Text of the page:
Seriously though, glow-stick kids. Right? A little break here and there makes them brighter and ready for use in the world. Well, I think the fourth one just came to life.
Tonight ranks up near the top on my most terrifying nights ever. I had the helpless feeling of watching and trying to help but not actually knowing what was wrong. One of those points in time where the seconds seem like hours and every detail becomes seared into your memory.
I don’t even know what we were talking about but the kids were playing around the living room. Supermom was starting dinner and I was talking with the Grandparents who had just brought the children home from Night at the Museum 3. They say it was a good movie by the way.
At some point we realize that the smallest child Lady Bug is acting strangely. She has been crawling around the floor on all fours and now is beside the couch with the top of her head against the side of the couch. It looks like she was crawling forward and ran into the couch and has just frozen there. Maybe she is looking at something on the ground or maybe she put it in her mouth. I try to get her attention.
“Lady Bug… Look at Daddy. What do you have?”
Nothing. She isn’t moving.
I walk over and pick her up so I can see what she is doing or what she is trying to secretly put in her mouth. The first thing I notice is that her arm is rigid and is drawing itself into her chest. Her eyes are wide and her mouth is half open but she is frozen. That look is haunting even now.
There is no clawing at her mouth or throat, no choking sounds, just a blank and wide-eyed expression on the face of a little eighteen month old girl. Everyone is immediately concerned and gathers around while my mind races with what to do. Her lips are turning blue and her expression isn’t changing. She has to be choking is all I could think.
My fight or flight response is abnormally organized and methodical thought. It is my secret to test taking. I just get an idea in my head and I go with it. I turn her face down and hold her at a downward angle while doing some baby Heimlich, my wife rushes over and is repeating her name, “Lady Bug, Lady Bug!”. Maybe it was me saying her name. Who can tell?
Supermom smacks her on the back trying to dislodge whatever is stuck. It isn’t working and she is starting to turn really blue. Her face has the same stuck expression. For the first time I started the silent countdown in my head, three minutes until organs start to become damaged. Who know where three minutes came from but that is what I thought about. It is the first time I can remember honestly thinking I might be losing one of them. Sitting in my arms and slipping through my fingers.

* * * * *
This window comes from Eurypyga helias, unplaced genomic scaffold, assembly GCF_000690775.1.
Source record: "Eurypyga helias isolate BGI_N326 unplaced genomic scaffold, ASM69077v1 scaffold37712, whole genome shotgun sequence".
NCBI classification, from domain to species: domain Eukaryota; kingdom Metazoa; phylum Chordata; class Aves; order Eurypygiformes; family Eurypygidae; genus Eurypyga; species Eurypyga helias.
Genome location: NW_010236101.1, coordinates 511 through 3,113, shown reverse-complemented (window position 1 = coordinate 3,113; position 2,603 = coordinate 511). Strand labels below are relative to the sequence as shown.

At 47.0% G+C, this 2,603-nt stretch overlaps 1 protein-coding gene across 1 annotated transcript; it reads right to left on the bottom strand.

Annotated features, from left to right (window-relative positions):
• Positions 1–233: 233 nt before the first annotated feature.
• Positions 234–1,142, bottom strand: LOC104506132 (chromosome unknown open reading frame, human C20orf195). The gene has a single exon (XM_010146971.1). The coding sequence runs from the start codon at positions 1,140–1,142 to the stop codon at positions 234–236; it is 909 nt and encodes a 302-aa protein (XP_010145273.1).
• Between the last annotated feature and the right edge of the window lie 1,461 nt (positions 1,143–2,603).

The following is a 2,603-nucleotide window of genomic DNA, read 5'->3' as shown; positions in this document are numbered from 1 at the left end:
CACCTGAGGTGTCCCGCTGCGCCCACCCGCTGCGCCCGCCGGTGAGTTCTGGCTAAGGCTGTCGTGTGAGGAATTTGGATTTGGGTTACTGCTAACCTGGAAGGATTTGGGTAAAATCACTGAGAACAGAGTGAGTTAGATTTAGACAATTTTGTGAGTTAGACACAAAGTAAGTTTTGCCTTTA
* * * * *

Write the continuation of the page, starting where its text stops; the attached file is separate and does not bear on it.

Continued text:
This was not our first rodeo with choking, I had one stick a tortilla chip in their throat and I had to fish it out by hand. They were blue and gasping but this episode was different.
Grandma had 9-1-1 on the cell phone and was hysterically trying to get the address and info across. All I could think was that they would get here too late. They will take this limp child into a blinking box on wheels and I won’t see her alive again. At the same time I am thinking about not breaking ribs and keeping Lady Bug downward facing and how when I squeeze her lower abdomen that there isn’t the slightest rush of air out of her mouth or nose. I reach a finger into her mouth along the inside edge and to the back to make sure she hasn’t swallowed her tongue or something blocking the whole throat.
That moment she let out a little bit of air and after a few pats she started to cry. Nothing came up and her cry was strong and clear but she was disoriented. Lady Bug was not herself. I started to become aware of the other things going on around me. Supermom clutched Lady Bug and the other girls had run to their room and were hugging each other and crying. The panic of the adults had scared them pretty bad too. Lady Bug was getting more and more energy back but with nothing obviously wrong we were worried.